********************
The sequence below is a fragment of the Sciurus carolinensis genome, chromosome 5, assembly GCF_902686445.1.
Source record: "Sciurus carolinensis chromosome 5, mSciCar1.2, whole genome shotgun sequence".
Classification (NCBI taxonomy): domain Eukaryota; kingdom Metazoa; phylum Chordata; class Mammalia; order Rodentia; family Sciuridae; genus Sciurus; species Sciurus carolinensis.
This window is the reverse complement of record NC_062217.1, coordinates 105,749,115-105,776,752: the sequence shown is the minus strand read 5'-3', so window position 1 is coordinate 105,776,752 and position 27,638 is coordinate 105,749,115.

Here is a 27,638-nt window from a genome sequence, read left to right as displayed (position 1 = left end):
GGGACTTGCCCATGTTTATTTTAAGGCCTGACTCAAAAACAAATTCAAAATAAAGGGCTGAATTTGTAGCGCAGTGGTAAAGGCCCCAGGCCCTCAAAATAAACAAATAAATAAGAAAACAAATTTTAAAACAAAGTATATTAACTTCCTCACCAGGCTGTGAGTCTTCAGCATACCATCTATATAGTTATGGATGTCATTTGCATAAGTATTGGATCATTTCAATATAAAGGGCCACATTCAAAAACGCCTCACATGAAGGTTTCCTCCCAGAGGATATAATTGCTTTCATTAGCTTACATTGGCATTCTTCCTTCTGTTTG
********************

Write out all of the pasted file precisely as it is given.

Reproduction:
The sequence below is a fragment of the Sciurus carolinensis genome, chromosome 5, assembly GCF_902686445.1.
Source record: "Sciurus carolinensis chromosome 5, mSciCar1.2, whole genome shotgun sequence".
Classification (NCBI taxonomy): domain Eukaryota; kingdom Metazoa; phylum Chordata; class Mammalia; order Rodentia; family Sciuridae; genus Sciurus; species Sciurus carolinensis.
This window is the reverse complement of record NC_062217.1, coordinates 105,749,115-105,776,752: the sequence shown is the minus strand read 5'-3', so window position 1 is coordinate 105,776,752 and position 27,638 is coordinate 105,749,115.

Here is a 27,638-nt window from a genome sequence, read left to right as displayed (position 1 = left end):
GGGACTTGCCCATGTTTATTTTAAGGCCTGACTCAAAAACAAATTCAAAATAAAGGGCTGAATTTGTAGCGCAGTGGTAAAGGCCCCAGGCCCTCAAAATAAACAAATAAATAAGAAAACAAATTTTAAAACAAAGTATATTAACTTCCTCACCAGGCTGTGAGTCTTCAGCATACCATCTATATAGTTATGGATGTCATTTGCATAAGTATTGGATCATTTCAATATAAAGGGCCACATTCAAAAACGCCTCACATGAAGGTTTCCTCCCAGAGGATATAATTGCTTTCATTAGCTTACATTGGCATTCTTCCTTCTGTTTG